BoE and ECB keep rates on hold, but rate cuts grow more likely
The Bank of England (BoE) voted to keep rates on hold as expected at 5.25%, though one member of the Monetary Policy Committee (MPC) voted for a rate cut, the first vote since the Bank cut rates to a record low in March 2020. Two members voted to hike rates, but a subtle change in the accompanying statement suggested that the Bank may be moving to a more neutral stance. Governor Andrew Bailey commented that inflation was moving in the right direction, but they’re not yet able to cut rates.
The European Central Bank (ECB) also kept rates on hold as expected, at a record high of 4.00%. The Central Bank sounded confident that inflation remained on a downward trajectory, supporting market pricing that rates will be cut this year. However, despite growing speculation that the ECB will soon begin cutting interest rates as inflation slows, President Christine Lagarde said it was “premature to discuss rate cuts.”
Bank of England
As expected, the BoE voted to keep rates on hold at a near 16-year high of 5.25%, though the voting contained a surprise. Two MPC members continued to vote for a 25-basis-point-rate increase (down from three in December), while one voted for a 25-basis-point-rate cut, the first since an emergency rate cut when Coronavirus was declared a pandemic.
Governor Bailey said the BoE will not maintain the current policy stance any longer than needed, but “We need to see more evidence that inflation is set to fall all the way to the two percent target, and stay there, before we can lower interest rates.” The Bank dropped the following sentence from its statement, indicating that rate hikes were now unlikely, "Further tightening in monetary policy would be required if there were evidence of more persistent inflationary pressures."
U.K. inflation has fallen to 4.00% — from a peak of 11.00% — but services inflation has proven very sticky, and this remains something the BoE is concerned about. In their latest forecasts, headline consumer price inflation slows back to their 2.00% target in the near-term, before rebounding, amid robust pay growth and the fading impact from lower energy prices.
The BoE seems to be more concerned with upside inflationary risks, rather than the strain on the economy from high rates. Having greatly underestimated the severity of the price shock of the last two years, the Bank is signalling it won’t rush to cut rates, while pay growth is still running well above average and geopolitical risks could drive energy prices higher.
Markets continue to expect the next move in interest rates to be lower, but following the Bank’s meeting, investors now expect the first cut in June, rather than announced in May’s meeting.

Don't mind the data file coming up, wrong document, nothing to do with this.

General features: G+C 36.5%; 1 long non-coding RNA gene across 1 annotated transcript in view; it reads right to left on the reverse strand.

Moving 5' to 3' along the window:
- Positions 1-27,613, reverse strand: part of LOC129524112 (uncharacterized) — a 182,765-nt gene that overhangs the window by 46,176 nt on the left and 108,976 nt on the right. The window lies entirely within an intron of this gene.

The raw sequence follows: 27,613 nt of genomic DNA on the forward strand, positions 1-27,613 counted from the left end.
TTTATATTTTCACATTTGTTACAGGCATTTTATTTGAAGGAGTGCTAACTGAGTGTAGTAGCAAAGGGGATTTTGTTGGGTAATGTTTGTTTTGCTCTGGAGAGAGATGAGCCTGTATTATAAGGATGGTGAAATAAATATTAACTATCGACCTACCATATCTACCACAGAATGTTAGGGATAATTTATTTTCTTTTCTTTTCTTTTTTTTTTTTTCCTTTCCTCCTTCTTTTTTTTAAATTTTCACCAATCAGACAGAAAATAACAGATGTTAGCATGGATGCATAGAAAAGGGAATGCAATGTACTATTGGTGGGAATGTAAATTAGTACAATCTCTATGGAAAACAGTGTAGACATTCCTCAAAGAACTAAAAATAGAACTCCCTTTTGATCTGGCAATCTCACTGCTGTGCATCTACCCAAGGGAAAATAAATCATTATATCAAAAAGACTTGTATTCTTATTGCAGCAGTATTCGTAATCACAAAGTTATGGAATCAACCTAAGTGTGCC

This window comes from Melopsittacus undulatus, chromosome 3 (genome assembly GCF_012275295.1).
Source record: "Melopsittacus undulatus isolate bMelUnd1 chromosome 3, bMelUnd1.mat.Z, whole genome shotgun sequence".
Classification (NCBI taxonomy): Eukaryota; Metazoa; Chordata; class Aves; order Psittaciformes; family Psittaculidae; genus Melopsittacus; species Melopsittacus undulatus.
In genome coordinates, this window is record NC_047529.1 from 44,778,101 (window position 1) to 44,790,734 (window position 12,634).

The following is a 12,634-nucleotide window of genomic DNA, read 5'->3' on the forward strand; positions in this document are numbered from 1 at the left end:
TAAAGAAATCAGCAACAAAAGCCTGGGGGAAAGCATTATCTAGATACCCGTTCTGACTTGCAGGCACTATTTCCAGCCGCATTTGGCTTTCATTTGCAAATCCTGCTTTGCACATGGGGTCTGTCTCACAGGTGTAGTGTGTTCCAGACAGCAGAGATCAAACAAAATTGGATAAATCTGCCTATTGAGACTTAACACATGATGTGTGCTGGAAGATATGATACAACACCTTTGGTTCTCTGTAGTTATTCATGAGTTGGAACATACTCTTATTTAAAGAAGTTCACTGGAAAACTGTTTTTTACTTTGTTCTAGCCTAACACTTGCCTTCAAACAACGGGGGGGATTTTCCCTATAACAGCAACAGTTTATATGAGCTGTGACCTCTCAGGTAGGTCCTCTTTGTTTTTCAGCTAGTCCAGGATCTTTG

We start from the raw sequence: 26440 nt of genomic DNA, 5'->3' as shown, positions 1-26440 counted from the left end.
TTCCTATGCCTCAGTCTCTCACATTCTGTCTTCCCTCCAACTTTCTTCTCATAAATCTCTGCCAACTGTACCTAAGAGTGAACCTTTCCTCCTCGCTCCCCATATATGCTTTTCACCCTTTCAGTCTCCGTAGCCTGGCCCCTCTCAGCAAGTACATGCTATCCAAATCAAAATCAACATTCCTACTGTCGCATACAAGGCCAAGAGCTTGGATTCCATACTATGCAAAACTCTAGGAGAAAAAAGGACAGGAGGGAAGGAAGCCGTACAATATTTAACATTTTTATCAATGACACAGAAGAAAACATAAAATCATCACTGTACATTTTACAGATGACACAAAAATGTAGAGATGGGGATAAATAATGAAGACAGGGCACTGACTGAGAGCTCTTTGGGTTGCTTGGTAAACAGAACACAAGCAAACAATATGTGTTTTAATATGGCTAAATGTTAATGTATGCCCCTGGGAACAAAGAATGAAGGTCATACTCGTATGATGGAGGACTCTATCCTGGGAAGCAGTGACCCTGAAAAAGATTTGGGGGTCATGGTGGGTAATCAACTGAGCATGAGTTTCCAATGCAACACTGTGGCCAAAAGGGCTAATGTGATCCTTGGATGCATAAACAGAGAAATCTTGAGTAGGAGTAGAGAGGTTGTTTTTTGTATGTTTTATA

European Central Bank
As expected, the ECB left rates on hold at its first meeting of 2024. Since price pressures have not been fully extinguished and the picture on wage growth remains uncertain, the Central Bank is remaining steadfast that it is too soon to discuss cutting rates.
Policymakers agreed that inflation trends are encouraging but drew different conclusions — with some making the case for cutting rates soon, while others argued to wait until they had further confirmation that inflation was under control.
From the accompanying statement, the removal of the reference to an “elevated domestic price pressures and strong labour cost growth”, revealed a small but important change that pointed to a more dovish outlook for policy. President Lagarde did her best to downplay its significance, but the statement was agreed by consensus, suggesting those with a preference for easing rates are growing in number.
The recent weakening in economic activity and its expected disinflationary impact appears to be becoming a greater focus for several policymakers, influencing how tight they think monetary policy should be.
Lagarde said growth risks were tilted to the downside, highlighting the restrictive effect of monetary policy, along with the wars in Ukraine and the Middle East and weaker global demand.
The market consensus is that the ECB will likely cut rates at their June meeting. However, following the January meeting, several ECB governors have signalled their willingness to cut rates at the April meeting, making it a close call. The next two inflation releases will, therefore, play an important role in the timing of when the Central Bank ultimately cuts rates.
With global inflationary trends heading in the right direction, central banks are getting more comfortable with the idea that tight monetary policy has done its job. Meanwhile, the financial system has continued to function, and the majority of companies have held onto their staff, preventing a sharp fall in economic growth.
The challenge now is getting the timing right for lowering borrowing costs with inflation not yet at the 2.00% target. History suggests that the longer borrowing rates remain at elevated levels — relative to the level when the tightening began — the greater the economic pain. Rate cuts, it seems, are now just a matter of time.
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